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football patriotism

The other night, like most other nights, there were two groups of guys. One group of guys was trying to kick a ball into the other group’s net, and vice versa. It was said to be a competition of sorts, and these guys were representing entire nations of people in their ball-kicking. And so it goes.

Some call this ball-kicking thing “football”, others “soccer”, and yet, still others “pekhburti”, which roughly translates to “soccer”, because I’m not English.

But what made that night different was that it was in Tbilisi and the Georgians won for a change. And now, the Georgian team for the first time ever has qualified for the UEFA Euro Cup. So good on them. That’s historic as far as such things are historic. And gives them one more claim to the European family that’s not Eurovision.

Trigger alert: if you're a sports fanatic, maybe stop reading here.

My love of sports

You might not believe me when I tell you I’m not really a sports fan. I grew up playing saxophone in the school marching band, and when the football (American) couch called me to join the team because I was tall and fat (read: wide), I declined because I was afraid I might stub my toe or something painful like that. I also didn’t want to do all the running up and down a field, afraid I might run out of breath. But the eating-a-lot thing that athletes do did appeal to me, but I did that anyway and skipped the athletics.

I tried to get into soccer in high school. All my friends were into it. It was a little group of “Europhiles” who, once they hit university, started hanging out at the only British pub in town and calling the sport “football” because we were cool (read: pretentious c*nts, as the English would say) like that.

So, not only was I never really interested in playing sports, but also, I wasn’t interested in watching them. I still don’t get how other people who don’t play a sport can even get fanatical about some dudes playing a game. Unless of course, there’s money to be won. Then I’ll get excited…

Sports as patriotism

In the US, we have a bizarre tradition of standing up for the National Anthem before a sports event. I’ve never understood the connection between the two. What does my high school swim team competing with the neighboring town’s high school swim team have to do with my country?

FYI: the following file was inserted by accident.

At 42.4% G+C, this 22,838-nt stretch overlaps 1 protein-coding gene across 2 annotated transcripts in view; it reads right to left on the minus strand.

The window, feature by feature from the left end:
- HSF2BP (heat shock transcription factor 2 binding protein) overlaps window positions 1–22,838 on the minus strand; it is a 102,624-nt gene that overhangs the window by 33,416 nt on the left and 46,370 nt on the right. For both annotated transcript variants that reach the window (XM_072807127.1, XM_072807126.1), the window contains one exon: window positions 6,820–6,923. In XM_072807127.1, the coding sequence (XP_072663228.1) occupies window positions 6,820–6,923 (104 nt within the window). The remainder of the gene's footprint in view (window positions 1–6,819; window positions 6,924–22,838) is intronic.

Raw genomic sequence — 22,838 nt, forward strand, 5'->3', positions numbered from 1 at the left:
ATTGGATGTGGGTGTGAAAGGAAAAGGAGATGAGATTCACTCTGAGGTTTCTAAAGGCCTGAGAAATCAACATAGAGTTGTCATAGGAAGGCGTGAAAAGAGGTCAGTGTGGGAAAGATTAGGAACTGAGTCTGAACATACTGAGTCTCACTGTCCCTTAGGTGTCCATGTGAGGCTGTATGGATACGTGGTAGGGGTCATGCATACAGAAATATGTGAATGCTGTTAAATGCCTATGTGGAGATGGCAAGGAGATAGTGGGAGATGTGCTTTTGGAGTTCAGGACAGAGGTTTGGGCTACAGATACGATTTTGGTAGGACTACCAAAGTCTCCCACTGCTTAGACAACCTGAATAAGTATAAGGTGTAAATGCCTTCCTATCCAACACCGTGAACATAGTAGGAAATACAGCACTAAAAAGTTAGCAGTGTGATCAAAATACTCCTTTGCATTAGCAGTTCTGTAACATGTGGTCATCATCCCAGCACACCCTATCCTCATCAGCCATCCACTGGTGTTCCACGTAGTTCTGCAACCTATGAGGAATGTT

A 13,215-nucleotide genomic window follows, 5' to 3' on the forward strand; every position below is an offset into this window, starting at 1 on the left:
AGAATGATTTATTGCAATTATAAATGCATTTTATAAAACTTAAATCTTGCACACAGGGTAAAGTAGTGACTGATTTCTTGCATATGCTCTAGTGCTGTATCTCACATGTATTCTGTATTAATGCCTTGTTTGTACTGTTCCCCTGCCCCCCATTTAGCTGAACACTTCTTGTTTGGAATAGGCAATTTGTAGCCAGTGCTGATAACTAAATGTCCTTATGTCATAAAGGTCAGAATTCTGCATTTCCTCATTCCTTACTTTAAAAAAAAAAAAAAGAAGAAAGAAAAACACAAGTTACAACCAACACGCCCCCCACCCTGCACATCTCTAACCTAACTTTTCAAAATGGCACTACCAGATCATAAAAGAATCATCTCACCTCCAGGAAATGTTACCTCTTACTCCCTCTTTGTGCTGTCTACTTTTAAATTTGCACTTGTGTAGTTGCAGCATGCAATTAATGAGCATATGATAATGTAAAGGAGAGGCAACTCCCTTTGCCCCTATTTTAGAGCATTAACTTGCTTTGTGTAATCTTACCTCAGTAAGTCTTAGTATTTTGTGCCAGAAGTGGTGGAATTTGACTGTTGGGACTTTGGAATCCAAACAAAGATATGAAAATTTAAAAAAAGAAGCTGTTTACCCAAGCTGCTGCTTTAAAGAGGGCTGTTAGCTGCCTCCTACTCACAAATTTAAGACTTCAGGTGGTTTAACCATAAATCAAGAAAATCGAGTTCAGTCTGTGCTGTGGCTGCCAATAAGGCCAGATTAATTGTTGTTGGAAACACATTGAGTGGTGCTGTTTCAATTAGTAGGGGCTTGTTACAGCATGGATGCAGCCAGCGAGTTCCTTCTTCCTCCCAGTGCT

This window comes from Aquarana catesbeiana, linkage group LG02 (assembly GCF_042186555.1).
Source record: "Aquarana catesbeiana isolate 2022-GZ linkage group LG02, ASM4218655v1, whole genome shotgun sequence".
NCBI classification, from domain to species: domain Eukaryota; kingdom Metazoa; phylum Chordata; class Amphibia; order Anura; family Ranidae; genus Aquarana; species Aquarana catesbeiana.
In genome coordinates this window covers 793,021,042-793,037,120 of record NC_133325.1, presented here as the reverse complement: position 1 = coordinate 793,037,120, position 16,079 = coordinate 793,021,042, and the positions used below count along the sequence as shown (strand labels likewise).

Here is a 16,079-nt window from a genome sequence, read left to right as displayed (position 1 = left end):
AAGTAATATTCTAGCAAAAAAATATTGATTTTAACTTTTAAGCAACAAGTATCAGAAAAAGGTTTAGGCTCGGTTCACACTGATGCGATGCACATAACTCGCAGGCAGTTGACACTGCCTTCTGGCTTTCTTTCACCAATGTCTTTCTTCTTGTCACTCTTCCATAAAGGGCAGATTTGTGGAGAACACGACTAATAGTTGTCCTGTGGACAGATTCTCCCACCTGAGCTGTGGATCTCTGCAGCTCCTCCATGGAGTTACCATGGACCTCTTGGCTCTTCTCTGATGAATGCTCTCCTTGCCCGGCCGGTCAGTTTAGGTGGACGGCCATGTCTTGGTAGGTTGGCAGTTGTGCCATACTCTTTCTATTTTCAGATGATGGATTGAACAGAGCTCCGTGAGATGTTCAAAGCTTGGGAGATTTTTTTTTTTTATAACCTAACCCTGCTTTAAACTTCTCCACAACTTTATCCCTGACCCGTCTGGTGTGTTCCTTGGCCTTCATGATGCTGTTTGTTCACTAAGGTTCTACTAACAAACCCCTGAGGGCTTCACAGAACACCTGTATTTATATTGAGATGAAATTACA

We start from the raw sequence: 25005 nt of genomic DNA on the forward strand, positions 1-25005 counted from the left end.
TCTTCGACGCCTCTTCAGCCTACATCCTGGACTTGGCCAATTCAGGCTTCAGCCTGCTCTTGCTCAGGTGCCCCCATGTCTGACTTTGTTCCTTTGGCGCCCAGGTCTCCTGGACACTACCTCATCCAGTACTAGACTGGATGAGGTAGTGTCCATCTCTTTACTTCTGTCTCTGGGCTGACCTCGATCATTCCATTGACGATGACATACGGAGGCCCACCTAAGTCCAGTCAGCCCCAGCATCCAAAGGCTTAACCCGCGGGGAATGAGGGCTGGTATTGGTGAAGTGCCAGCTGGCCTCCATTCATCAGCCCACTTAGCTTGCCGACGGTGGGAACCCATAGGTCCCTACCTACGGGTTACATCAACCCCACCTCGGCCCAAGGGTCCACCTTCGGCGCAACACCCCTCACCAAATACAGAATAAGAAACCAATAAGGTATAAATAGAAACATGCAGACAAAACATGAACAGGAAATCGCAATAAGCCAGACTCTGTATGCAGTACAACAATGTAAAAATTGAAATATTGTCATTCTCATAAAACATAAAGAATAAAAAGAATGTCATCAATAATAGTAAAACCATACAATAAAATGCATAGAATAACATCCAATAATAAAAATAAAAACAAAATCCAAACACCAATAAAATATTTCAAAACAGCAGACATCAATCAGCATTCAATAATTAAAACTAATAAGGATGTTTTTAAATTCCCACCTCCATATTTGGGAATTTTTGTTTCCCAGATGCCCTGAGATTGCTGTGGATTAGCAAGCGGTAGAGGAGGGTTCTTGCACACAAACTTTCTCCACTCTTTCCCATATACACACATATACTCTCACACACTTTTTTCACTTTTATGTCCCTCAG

But then, if that wasn’t weird enough, sports games going wrong are no strangers to wars and riots. There was the Serbo-Croat War in the 90s, and more recently the Odessa riot that is quoted ad nauseum by Russists in 2014. Sports is a metaphor for war, and it often leads to war. That of course is a little more understandable on a national level, but back to the high school swim team, really, wtf?

I get it though

And though I don’t really give a flying pig about sports, I do understand why people wrap up their own pride in it. People want to be a part of something. It’s so tempting, so numbing, to feel yourself as a part of a greater whole. Whether it’s a nation or a writhing mass of cheering people, all united for a common cause. Oftentimes we best not question that common cause because that can mean ostracism and loneliness, just cheer and be done with it. You might not be a part of the football team, but you’ll be a part of the greater team. The fans. And that at least is some sort of community.

Humans are communal animals, after all. We need to belong to something.

And so, even if it’s not something that you’ve done yourself, it’s perfectly acceptable to be part of the “extended team” and take pride in the actions of the core members. Why not? You are doing a service to it, you are adding your spirit to the great pool of spirit that is giving the core members the morale and money to keep on going. So that’s something.

A collective pride

But if you feel pride for your collective, mustn’t you also feel shame for what the collective has done wrong? And on the other hand, if you don’t feel pride for the collective, are you really responsible for that collective’s actions?

I don’t personally feel proud for the victories of some wood-toothed general upon crossing the Potomac River. Well, I wasn’t there, nor were any of my ancestors anyway, who were busy running piracy schemes or something in the Spanish Province of Louisiana. I don’t know really know what they were doing, and I don’t really feel pride (or shame) for a bunch of dead folks I never met.

But these are questions to be discussed, aren’t they? If I feel a collective pride, should I not feel a collective responsibility? Are we even entitled to feeling pride for our ancestors, or forefathers of our traditions?

Patriotism vs. Nationalism

Everyone’s (second) favorite French leader Charles de Gaulle once pointed out the difference between Patriotism and Nationalism. Patriotism is the expression for love of your country, Nationalism is the expression of hatred for all other countries.

And maybe that’s what sums up people’s love of sports. It’s the love of your community, country, and so on. Maybe I don’t get stirred up the way others do because I moved around and don’t feel at home anywhere. I don’t have a sense of place or people. I am the vagabond. I feel myself a metaphorical orphan no matter where I am. I look in through windows while standing in the rain.

And maybe it’s a selfish thought. I’m only home where my family is. My wife, kid, parents, wife’s parents. I grew up not to trust the government, trust the church, trust others, and so on. Why would I feel proud that some jock slammed a dunk forty times in a row?

Love of country

That all said, who am I to detract from that? Everyone can have their day. Better for people to have their day than not. That’s what I say. And if millions of people need football to feel a part of a community… it’s better than needing a war to feel a part of a community. And so it goes.

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